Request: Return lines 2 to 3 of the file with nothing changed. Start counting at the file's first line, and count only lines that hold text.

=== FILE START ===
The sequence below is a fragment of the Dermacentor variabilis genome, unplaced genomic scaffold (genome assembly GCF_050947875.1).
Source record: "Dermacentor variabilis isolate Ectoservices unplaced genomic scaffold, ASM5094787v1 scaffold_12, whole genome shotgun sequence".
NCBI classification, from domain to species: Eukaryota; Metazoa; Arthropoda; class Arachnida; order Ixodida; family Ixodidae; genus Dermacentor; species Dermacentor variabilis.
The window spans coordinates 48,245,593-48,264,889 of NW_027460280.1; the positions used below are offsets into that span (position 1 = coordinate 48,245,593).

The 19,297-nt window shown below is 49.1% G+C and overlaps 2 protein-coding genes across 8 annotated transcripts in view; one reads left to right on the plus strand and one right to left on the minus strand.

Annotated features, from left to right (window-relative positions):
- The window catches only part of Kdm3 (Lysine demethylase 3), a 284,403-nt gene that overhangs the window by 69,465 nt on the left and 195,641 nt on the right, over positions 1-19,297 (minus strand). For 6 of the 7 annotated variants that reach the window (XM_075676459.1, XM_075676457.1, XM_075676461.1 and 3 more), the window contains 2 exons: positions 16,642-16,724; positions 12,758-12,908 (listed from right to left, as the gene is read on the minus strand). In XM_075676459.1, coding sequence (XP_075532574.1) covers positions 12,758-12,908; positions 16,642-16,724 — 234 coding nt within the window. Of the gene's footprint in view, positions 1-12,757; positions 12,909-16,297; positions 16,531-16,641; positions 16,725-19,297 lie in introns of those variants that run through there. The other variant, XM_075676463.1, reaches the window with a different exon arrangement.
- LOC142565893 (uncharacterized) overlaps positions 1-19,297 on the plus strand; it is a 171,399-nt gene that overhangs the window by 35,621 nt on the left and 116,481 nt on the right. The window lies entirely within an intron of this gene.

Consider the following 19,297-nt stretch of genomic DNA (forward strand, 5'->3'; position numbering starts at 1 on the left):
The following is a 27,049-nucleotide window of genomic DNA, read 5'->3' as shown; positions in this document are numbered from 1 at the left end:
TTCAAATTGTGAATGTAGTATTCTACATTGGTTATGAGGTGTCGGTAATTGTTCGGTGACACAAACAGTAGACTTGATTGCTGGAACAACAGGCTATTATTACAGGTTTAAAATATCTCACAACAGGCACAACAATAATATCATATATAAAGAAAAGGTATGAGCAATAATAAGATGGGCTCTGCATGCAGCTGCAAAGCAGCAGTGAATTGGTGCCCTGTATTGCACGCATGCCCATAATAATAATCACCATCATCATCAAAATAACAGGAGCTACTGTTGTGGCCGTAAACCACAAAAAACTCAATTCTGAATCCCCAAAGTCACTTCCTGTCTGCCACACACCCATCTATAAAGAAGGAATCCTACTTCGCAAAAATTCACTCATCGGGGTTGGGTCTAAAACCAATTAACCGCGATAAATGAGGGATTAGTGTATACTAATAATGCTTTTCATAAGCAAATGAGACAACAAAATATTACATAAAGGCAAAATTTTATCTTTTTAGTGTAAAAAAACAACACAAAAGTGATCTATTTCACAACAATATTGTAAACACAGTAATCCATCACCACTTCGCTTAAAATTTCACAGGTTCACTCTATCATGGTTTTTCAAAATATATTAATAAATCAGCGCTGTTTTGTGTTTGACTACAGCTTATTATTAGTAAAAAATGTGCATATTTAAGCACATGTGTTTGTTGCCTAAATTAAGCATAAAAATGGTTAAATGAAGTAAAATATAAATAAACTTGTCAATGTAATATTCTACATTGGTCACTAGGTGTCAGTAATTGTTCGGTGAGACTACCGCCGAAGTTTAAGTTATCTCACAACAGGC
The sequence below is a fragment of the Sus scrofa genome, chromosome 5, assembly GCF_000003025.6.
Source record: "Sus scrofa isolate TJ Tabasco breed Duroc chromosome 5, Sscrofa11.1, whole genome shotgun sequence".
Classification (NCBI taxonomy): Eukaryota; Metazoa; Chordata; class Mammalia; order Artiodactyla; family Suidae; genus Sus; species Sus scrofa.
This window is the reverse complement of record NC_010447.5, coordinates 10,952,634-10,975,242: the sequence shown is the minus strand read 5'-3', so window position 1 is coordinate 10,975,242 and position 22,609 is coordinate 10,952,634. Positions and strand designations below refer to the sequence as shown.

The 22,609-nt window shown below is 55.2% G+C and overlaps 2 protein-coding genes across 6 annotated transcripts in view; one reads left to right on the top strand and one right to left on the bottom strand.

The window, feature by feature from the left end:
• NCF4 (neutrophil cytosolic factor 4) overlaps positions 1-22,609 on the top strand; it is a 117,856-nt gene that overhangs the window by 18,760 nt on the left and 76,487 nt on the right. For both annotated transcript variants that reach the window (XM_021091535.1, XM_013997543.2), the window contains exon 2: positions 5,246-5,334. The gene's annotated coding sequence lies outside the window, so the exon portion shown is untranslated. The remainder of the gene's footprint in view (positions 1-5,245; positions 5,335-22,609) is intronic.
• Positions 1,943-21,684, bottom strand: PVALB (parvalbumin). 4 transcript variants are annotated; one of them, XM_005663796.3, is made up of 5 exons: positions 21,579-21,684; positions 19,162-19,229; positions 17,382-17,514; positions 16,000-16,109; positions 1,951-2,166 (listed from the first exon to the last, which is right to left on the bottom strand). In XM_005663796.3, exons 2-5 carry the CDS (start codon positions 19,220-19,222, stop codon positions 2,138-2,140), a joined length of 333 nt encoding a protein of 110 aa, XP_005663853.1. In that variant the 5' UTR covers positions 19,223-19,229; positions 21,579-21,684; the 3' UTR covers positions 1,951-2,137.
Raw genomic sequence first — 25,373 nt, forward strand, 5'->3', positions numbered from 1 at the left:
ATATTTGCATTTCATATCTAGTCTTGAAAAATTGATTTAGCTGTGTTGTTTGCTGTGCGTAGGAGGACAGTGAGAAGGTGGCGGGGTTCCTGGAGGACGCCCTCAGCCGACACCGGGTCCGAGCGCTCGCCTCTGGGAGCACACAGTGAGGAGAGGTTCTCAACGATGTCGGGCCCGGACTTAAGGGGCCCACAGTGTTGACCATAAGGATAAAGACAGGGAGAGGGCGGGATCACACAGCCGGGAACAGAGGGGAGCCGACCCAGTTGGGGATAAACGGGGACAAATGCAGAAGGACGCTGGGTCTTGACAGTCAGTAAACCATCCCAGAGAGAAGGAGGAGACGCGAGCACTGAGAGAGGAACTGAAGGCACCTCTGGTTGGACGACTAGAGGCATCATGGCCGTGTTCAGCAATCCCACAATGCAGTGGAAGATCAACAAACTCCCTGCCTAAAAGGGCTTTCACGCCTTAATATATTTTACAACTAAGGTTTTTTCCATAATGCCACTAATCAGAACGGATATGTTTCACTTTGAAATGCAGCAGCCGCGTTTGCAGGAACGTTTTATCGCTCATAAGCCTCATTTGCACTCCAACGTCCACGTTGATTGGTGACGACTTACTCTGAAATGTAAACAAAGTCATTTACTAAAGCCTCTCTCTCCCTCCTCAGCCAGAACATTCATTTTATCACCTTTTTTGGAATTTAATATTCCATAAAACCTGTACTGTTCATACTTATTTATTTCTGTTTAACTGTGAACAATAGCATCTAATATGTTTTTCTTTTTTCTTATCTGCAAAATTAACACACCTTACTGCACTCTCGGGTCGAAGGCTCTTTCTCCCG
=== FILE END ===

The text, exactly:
Source record: "Dermacentor variabilis isolate Ectoservices unplaced genomic scaffold, ASM5094787v1 scaffold_12, whole genome shotgun sequence".
NCBI classification, from domain to species: Eukaryota; Metazoa; Arthropoda; class Arachnida; order Ixodida; family Ixodidae; genus Dermacentor; species Dermacentor variabilis.